Sri Lankan Musical and Cultural Evening

Goulburn Valley Sri Lankan Musical Night was held in the evening of Sunday 11th of December 2016 at the African House which was organised by the Ethnic Council of Shepparton & District. Approximately 80 people gathered at St Paul’s African house to experience the richness of Sri Lankan Culture.


Sri Lankan Musical and Cultural Evening

As per the Sri Lankan Tradition the distinguished guests were welcomed and accompanied to the hall by the Tiya Dance Troupe which was awarded the Best Sri Lankan dancing group 2015 By Serendib Awards. The event was graced by the distinguished presence of Suzanna Sheed – Local Member of Parliament, Cr Chris Hazelman – Councillor and the Manager of the Ethnic Council of Shepparton, Adrian Appo OAM – Visionary Leader, Social Entrepreneur and Indigenous leader (with Sri Lankan Heritage), Superintendent Mick Sayer – Divisional Commander, Victoria Police and Alice Su – Miss Australia International 2017.

To formally commence the proceedings, the distinguished guests performed another ancient tradition – lighting the oil lamp. The traditional oil lamp is lit at all the important occasions in Sri Lanka to symbolise light of hope and unfolding prosperity.

Sam Atukorala from Ethnic Council was the MC for the night and the welcome speech was delivered by Dr Suresh Jayasundera – President of the Goulburn Valley Sri Lankan Association. Local representative of the Victorian Parliament – Suzanna Sheed – also addressed the event.

The performances captivated the audience from the opening dance itself and “Tiya Dance Troupe” performed four traditional Sri Lankan dances during the evening.
The “RYDMA Live Band” one of the leading Sri Lankan bands in Melbourne entertained the assembled guests and invitees throughout the night.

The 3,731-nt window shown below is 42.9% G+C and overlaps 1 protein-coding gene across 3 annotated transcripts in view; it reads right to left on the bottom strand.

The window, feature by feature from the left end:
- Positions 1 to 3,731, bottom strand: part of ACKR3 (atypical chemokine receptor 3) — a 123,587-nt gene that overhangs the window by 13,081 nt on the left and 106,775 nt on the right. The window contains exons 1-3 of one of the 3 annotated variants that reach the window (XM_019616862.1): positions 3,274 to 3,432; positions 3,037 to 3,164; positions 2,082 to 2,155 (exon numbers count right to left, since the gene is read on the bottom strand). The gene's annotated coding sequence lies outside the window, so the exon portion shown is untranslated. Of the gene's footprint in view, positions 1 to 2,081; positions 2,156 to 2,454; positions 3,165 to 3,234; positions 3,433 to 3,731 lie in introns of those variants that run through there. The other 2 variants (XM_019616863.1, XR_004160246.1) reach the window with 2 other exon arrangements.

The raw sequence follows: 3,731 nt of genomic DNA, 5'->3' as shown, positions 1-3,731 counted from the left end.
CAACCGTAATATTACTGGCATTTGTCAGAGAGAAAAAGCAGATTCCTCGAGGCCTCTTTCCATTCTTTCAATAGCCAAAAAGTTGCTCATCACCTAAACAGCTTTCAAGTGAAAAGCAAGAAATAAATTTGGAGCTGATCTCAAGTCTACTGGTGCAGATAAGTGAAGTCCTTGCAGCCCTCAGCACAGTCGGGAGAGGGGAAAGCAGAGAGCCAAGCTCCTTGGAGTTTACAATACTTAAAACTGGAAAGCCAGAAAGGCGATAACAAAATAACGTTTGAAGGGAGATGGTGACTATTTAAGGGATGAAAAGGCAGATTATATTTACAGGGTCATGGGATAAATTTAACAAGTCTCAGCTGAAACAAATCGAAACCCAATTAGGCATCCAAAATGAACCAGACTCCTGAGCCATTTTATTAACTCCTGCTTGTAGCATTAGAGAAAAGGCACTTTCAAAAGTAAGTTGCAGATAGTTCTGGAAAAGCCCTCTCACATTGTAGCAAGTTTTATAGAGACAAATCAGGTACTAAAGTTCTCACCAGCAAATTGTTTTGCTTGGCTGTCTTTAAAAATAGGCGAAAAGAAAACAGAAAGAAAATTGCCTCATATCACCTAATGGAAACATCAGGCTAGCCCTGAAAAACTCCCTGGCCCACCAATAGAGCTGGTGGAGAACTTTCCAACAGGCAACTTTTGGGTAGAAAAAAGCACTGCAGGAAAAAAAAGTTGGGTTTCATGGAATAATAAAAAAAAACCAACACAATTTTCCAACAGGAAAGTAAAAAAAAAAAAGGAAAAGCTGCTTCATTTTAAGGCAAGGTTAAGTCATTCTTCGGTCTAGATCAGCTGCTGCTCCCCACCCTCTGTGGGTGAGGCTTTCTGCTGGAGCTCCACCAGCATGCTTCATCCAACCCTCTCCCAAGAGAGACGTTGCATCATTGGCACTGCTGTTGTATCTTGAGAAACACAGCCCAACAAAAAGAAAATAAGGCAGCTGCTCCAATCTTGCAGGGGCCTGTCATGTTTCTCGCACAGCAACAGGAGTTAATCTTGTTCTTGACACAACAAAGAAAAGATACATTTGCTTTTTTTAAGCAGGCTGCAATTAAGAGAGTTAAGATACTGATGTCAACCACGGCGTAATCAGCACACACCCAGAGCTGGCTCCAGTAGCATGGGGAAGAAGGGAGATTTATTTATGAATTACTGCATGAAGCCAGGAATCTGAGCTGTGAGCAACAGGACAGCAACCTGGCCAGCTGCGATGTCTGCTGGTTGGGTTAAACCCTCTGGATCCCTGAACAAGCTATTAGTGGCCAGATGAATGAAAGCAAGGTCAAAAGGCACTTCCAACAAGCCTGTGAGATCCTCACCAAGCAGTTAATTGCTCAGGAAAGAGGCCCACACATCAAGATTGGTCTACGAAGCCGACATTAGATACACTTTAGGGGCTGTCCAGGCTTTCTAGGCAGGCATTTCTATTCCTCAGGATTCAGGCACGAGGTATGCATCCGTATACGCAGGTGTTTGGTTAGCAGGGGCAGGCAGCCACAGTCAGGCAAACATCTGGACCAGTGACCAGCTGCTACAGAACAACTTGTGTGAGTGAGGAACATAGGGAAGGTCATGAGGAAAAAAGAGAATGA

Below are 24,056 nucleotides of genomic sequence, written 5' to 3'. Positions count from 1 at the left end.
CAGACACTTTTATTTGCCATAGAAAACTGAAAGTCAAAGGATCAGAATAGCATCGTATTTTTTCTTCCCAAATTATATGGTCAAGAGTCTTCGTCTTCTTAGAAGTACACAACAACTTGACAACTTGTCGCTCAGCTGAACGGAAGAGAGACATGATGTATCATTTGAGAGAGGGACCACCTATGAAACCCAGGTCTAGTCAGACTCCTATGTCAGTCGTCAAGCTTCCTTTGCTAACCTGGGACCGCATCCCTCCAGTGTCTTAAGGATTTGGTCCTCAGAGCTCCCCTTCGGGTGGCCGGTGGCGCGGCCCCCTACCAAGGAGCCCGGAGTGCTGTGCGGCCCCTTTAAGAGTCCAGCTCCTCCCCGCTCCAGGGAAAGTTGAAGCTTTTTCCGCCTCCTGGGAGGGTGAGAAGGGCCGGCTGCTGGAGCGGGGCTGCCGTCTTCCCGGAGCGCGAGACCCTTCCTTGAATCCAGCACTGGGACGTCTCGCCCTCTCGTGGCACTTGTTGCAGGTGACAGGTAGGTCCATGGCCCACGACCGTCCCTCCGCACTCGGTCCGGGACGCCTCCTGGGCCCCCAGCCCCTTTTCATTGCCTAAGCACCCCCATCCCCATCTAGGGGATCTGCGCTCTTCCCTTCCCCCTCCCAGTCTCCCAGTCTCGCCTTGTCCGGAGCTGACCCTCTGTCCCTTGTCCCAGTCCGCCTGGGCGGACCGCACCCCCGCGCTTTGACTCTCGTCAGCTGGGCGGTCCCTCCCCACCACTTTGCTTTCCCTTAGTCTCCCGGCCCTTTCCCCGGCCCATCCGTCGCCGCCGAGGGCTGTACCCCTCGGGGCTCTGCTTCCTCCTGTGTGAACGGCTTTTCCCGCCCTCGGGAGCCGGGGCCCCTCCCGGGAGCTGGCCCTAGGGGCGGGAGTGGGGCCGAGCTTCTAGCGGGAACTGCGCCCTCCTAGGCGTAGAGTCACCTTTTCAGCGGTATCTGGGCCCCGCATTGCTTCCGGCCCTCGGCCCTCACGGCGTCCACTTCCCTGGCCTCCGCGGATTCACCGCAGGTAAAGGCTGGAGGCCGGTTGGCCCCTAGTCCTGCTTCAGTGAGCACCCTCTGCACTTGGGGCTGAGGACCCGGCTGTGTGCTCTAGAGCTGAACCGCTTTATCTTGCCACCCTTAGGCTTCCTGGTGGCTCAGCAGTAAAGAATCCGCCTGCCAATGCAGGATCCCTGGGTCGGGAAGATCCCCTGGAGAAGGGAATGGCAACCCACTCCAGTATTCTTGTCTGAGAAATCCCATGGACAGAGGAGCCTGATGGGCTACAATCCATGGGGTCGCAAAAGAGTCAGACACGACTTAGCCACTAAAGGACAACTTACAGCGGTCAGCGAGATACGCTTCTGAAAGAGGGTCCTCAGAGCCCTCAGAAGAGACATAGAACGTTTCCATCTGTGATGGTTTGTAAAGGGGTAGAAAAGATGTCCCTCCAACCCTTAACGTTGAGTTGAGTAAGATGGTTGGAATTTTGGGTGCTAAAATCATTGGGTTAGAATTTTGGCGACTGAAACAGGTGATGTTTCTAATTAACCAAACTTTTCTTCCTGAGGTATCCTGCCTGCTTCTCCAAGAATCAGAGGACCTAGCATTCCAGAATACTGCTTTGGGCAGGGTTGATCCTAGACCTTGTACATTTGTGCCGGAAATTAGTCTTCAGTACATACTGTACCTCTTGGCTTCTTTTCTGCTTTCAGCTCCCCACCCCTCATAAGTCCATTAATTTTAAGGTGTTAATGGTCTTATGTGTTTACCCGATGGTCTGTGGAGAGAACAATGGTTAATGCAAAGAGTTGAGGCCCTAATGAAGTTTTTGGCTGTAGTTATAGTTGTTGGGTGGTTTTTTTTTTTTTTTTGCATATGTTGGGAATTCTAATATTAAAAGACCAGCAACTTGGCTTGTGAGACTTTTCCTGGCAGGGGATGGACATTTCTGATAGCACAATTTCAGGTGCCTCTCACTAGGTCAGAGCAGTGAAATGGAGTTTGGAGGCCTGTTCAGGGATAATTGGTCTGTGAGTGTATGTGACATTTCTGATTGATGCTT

The Traditional Oil Lamp

Light symbolises the absence of darkness, grief & unhappiness. Hence, it is a Sri Lankan tradition to light a lamp first before starting any auspicious event or ritual. Light also symbolises knowledge. Which is why in almost all inaugural functions we light the Kuthu vilakku (vilakku meaning ‘deepam’ or ‘lamp’), a type of oil lamp with 5 to 9 spouts, symbolising knowledge removing ignorance as light removes darkness.



Buddhists perform the Sri Lankan oil lamp ceremony to “acquire merit or to avert evil influence.” As “Buddha is regarded as the dispeller of the darkness of ignorance,” believers offer lighted lamps in his name. The offering of lighted lamps, which usually contain coconut oil, has been an important ritual in Sri Lanka since ancient times and continues until the present day.



Buddhist temples have a sheltered platform and special lamp stands that hold lighted oil lamps. The dolosmahe-pahana (12-month lamp) burns all year round.



Buddhists make special light offerings to commemorate special occasions such as Full Moon or Vesak Day (Buddha’s birthday). According to “Ira Handa: Sri Lanka Wedding Guidance,” couples light the traditional oil lamp to symbolize a bright future.

Bodhi Tree

Specimens of the Bo-tree, under which the Buddha gained enlightenment, also received illumination, as Robert Knox describes in An Historical Relation of Ceylon (1682): “There are many of these trees, which they plant all the land over. They pave around them, sweep often under them to keep them clean; they light lamps, and set up their images under them.”

The ceremony is associated with the sacred Bodhi tree, under which the Buddha attained enlightenment. Believers light lamps under the tree in memory of the Buddha’s enlightenment and as a way of attaining wisdom.


Merit (Pali: punna: Sinh.: pin) earned by the performance of a wholesome act is regarded as a sure way of obtaining a better life in the future. The performance of these is also a means of expiation in the sense that the meritorious deeds have the effect of countering and hindering the operation of unwholesome kamma previously acquired and inherited. Thus the range of merit is very wide. Source: Buddhist Ceremonies and Rituals of Sri Lanka






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